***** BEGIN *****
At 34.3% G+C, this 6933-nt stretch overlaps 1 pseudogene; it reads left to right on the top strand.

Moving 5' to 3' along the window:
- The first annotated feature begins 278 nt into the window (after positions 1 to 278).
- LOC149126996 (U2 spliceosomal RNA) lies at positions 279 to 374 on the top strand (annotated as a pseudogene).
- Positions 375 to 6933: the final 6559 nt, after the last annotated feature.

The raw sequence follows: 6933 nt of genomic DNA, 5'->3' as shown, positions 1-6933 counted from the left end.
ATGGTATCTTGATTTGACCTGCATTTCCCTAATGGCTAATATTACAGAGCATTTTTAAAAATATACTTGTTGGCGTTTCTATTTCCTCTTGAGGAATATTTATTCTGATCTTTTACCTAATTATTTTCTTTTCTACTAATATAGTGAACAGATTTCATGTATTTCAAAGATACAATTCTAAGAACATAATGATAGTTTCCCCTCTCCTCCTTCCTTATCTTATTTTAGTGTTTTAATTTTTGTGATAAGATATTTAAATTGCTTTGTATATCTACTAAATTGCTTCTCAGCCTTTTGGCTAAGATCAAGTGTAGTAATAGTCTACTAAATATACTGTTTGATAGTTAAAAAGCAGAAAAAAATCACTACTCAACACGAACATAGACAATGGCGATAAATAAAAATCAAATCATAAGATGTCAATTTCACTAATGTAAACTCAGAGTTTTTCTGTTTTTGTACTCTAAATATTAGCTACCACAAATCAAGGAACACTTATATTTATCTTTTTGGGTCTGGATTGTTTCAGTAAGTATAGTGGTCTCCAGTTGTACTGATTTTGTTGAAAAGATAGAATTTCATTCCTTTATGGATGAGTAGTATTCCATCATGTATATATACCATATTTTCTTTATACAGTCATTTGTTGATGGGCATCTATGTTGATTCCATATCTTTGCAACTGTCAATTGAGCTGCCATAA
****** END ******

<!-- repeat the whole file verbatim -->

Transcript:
At 34.3% G+C, this 6933-nt stretch overlaps 1 pseudogene; it reads left to right on the top strand.

Moving 5' to 3' along the window:
- The first annotated feature begins 278 nt into the window (after positions 1 to 278).
- LOC149126996 (U2 spliceosomal RNA) lies at positions 279 to 374 on the top strand (annotated as a pseudogene).
- Positions 375 to 6933: the final 6559 nt, after the last annotated feature.

The raw sequence follows: 6933 nt of genomic DNA, 5'->3' as shown, positions 1-6933 counted from the left end.
ATGGTATCTTGATTTGACCTGCATTTCCCTAATGGCTAATATTACAGAGCATTTTTAAAAATATACTTGTTGGCGTTTCTATTTCCTCTTGAGGAATATTTATTCTGATCTTTTACCTAATTATTTTCTTTTCTACTAATATAGTGAACAGATTTCATGTATTTCAAAGATACAATTCTAAGAACATAATGATAGTTTCCCCTCTCCTCCTTCCTTATCTTATTTTAGTGTTTTAATTTTTGTGATAAGATATTTAAATTGCTTTGTATATCTACTAAATTGCTTCTCAGCCTTTTGGCTAAGATCAAGTGTAGTAATAGTCTACTAAATATACTGTTTGATAGTTAAAAAGCAGAAAAAAATCACTACTCAACACGAACATAGACAATGGCGATAAATAAAAATCAAATCATAAGATGTCAATTTCACTAATGTAAACTCAGAGTTTTTCTGTTTTTGTACTCTAAATATTAGCTACCACAAATCAAGGAACACTTATATTTATCTTTTTGGGTCTGGATTGTTTCAGTAAGTATAGTGGTCTCCAGTTGTACTGATTTTGTTGAAAAGATAGAATTTCATTCCTTTATGGATGAGTAGTATTCCATCATGTATATATACCATATTTTCTTTATACAGTCATTTGTTGATGGGCATCTATGTTGATTCCATATCTTTGCAACTGTCAATTGAGCTGCCATAA